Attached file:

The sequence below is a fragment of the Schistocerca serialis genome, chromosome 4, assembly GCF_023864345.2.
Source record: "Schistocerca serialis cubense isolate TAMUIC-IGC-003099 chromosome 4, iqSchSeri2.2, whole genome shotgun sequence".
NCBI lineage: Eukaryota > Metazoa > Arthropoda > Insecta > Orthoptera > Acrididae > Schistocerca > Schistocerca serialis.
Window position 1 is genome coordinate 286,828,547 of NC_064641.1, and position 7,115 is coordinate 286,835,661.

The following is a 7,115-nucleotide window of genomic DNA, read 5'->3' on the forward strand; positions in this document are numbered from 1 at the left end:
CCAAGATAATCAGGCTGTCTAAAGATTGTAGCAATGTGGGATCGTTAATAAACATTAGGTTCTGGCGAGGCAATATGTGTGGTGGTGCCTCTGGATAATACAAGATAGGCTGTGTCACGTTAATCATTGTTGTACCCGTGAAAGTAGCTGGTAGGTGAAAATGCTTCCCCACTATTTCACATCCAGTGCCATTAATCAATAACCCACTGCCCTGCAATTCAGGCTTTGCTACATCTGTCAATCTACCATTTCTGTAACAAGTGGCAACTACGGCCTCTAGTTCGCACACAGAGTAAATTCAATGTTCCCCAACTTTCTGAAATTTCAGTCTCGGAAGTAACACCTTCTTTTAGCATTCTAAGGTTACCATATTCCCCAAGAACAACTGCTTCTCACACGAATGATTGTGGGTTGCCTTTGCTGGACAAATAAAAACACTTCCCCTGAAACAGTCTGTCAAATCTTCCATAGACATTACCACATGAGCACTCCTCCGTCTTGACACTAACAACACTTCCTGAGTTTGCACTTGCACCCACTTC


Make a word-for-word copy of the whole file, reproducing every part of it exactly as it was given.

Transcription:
The sequence below is a fragment of the Schistocerca serialis genome, chromosome 4, assembly GCF_023864345.2.
Source record: "Schistocerca serialis cubense isolate TAMUIC-IGC-003099 chromosome 4, iqSchSeri2.2, whole genome shotgun sequence".
NCBI lineage: Eukaryota > Metazoa > Arthropoda > Insecta > Orthoptera > Acrididae > Schistocerca > Schistocerca serialis.
Window position 1 is genome coordinate 286,828,547 of NC_064641.1, and position 7,115 is coordinate 286,835,661.

The following is a 7,115-nucleotide window of genomic DNA, read 5'->3' on the forward strand; positions in this document are numbered from 1 at the left end:
CCAAGATAATCAGGCTGTCTAAAGATTGTAGCAATGTGGGATCGTTAATAAACATTAGGTTCTGGCGAGGCAATATGTGTGGTGGTGCCTCTGGATAATACAAGATAGGCTGTGTCACGTTAATCATTGTTGTACCCGTGAAAGTAGCTGGTAGGTGAAAATGCTTCCCCACTATTTCACATCCAGTGCCATTAATCAATAACCCACTGCCCTGCAATTCAGGCTTTGCTACATCTGTCAATCTACCATTTCTGTAACAAGTGGCAACTACGGCCTCTAGTTCGCACACAGAGTAAATTCAATGTTCCCCAACTTTCTGAAATTTCAGTCTCGGAAGTAACACCTTCTTTTAGCATTCTAAGGTTACCATATTCCCCAAGAACAACTGCTTCTCACACGAATGATTGTGGGTTGCCTTTGCTGGACAAATAAAAACACTTCCCCTGAAACAGTCTGTCAAATCTTCCATAGACATTACCACATGAGCACTCCTCCGTCTTGACACTAACAACACTTCCTGAGTTTGCACTTGCACCCACTTC